Individual neuropeptides regulate gut-associated lymphoid tissue integrity, intestinal immunoglobulin A levels, and respiratory antibacterial immunity

M Keith Hanna, B L Zarzaur, K Fukatsu, R Chance DeWitt, K B Renegar, C Sherrell, Y Wu, K A Kudsk
JPEN. Journal of Parenteral and Enteral Nutrition 2000, 24 (5): 261-8; discussion 268-9

BACKGROUND: Total parenteral nutrition (TPN) leads to atrophy of the gut-associated lymphoid tissue (GALT) and a significant decrease in intestinal immunoglobulin A (IgA) levels, a major constituent of mucosal immunity. Bombesin (BBS) prevents TPN-induced GALT atrophy and maintains intestinal IgA levels. BBS, a neuropeptide analogous to gastrin-releasing peptide in humans, stimulates the release of other gut neuropeptides including cholecystokinin (CCK), gastrin, and neurotensin (NT). This study investigates the ability of CCK, gastrin, or NT to individually prevent TPN-induced GALT atrophy and preserve respiratory immunity.

METHODS: Experiment 1: Male mice were randomly assigned to receive chow, TPN, TPN plus CCK, TPN plus gastrin, or TPN plus NT. After 5 days of feeding, Peyer's patches (PP) from the proximal and distal small bowel were harvested and analyzed for cell yields. PP cells were also analyzed for GALT cell type. Small bowel IgA levels were measured by enzyme-linked immunosorbent assay (ELISA). Experiment 2: Mice were randomly assigned to receive either liposomes containing Pseudomonas antigen or liposomes without antigen. After 10 days, mice were randomly assigned to the same five treatment groups, fed for 5 days, and then given intratracheal Pseudomonas. Mortality was assessed after 48 hours.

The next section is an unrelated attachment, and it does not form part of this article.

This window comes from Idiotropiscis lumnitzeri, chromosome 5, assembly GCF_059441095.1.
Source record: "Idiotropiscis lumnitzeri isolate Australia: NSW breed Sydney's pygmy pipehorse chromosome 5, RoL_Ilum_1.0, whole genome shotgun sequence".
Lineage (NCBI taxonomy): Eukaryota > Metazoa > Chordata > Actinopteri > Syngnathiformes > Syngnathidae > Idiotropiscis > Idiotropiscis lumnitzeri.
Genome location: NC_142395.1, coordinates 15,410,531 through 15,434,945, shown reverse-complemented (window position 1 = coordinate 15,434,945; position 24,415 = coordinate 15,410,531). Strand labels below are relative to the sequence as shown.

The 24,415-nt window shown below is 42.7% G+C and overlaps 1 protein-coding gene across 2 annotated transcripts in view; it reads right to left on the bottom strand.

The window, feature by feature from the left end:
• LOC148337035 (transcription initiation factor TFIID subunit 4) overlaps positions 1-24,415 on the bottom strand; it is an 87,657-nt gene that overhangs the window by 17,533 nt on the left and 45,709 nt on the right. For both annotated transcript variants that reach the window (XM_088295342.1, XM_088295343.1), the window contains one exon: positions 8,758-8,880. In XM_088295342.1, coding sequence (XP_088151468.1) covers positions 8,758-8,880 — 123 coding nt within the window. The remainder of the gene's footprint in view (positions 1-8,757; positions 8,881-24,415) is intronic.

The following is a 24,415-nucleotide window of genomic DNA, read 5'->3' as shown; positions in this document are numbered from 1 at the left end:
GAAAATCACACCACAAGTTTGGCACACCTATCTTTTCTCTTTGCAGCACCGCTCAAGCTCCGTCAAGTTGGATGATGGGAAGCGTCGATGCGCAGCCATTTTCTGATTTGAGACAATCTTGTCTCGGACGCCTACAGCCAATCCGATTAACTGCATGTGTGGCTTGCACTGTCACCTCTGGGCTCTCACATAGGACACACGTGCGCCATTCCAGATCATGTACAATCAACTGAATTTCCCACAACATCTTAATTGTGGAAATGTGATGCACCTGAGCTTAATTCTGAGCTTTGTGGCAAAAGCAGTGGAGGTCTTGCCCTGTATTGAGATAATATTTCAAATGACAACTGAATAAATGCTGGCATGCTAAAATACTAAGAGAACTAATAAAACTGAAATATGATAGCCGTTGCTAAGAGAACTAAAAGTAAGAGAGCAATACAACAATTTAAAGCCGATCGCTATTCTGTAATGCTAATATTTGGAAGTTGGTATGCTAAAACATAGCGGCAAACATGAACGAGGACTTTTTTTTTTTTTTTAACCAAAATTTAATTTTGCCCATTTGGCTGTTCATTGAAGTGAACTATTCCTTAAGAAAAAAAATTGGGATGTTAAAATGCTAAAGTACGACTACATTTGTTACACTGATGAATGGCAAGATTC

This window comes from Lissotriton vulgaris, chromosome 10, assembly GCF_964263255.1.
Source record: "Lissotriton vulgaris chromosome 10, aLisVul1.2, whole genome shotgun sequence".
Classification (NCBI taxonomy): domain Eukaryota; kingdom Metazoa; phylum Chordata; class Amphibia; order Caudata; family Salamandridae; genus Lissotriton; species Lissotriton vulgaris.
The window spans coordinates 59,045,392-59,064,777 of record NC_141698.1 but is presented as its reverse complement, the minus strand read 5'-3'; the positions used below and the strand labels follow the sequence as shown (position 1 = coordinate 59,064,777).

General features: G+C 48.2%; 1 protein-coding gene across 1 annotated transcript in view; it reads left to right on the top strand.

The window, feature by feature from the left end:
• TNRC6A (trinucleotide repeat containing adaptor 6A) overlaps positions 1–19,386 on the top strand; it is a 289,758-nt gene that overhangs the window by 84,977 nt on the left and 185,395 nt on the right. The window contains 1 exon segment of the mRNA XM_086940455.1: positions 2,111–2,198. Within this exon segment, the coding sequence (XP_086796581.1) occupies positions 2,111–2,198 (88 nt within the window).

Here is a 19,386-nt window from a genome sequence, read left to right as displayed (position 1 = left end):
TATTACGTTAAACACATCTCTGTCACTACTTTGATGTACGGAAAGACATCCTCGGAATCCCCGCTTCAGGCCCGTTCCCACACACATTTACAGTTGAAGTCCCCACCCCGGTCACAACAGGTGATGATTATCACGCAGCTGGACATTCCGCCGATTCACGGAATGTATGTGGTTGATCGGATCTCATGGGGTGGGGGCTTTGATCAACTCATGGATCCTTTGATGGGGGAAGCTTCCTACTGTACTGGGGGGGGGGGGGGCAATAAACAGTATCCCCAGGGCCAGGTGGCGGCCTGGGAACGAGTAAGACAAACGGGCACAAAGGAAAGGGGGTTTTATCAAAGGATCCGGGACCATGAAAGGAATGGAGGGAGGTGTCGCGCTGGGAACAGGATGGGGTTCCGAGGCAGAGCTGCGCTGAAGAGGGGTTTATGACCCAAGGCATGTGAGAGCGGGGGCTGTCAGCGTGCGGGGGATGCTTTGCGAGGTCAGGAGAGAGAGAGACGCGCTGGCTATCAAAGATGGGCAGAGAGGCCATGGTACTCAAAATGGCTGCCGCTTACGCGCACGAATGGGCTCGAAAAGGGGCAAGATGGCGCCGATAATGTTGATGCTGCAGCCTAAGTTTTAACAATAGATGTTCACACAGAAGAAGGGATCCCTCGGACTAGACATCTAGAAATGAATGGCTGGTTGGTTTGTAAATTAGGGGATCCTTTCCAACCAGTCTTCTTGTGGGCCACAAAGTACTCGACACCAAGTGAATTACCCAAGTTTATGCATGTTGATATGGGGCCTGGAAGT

RESULTS: Experiment 1: GALT cell reductions due to IV-TPN were greater in the distal than proximal small bowel. All three neuropeptides prevented most TPN-induced GALT atrophy due mainly to the maintenance of the B-cell and T-cell populations in the PP of the distal bowel. Intestinal IgA levels were significantly higher in the animals treated with neuropeptides than animals treated with TPN only; however, these IgA levels were not maintained at levels observed in chow-fed animals. Experiment 2: Immunization resulted in significantly lower mortality in animals fed chow, TPN plus CCK, and TPN plus gastrin. TPN alone and TPN plus NT resulted in loss of immunity and mortality rate at comparable levels to unimmunized animals.

CONCLUSIONS: Supplementation of IV-TPN with CCK, gastrin, and NT prevents GALT atrophy, primarily in the distal bowel. Intestinal IgA levels improve but not to normal levels. CCK and gastrin reversed IV-TPN-induced effects on antibacterial pneumonia in immunized animals while NT did not.

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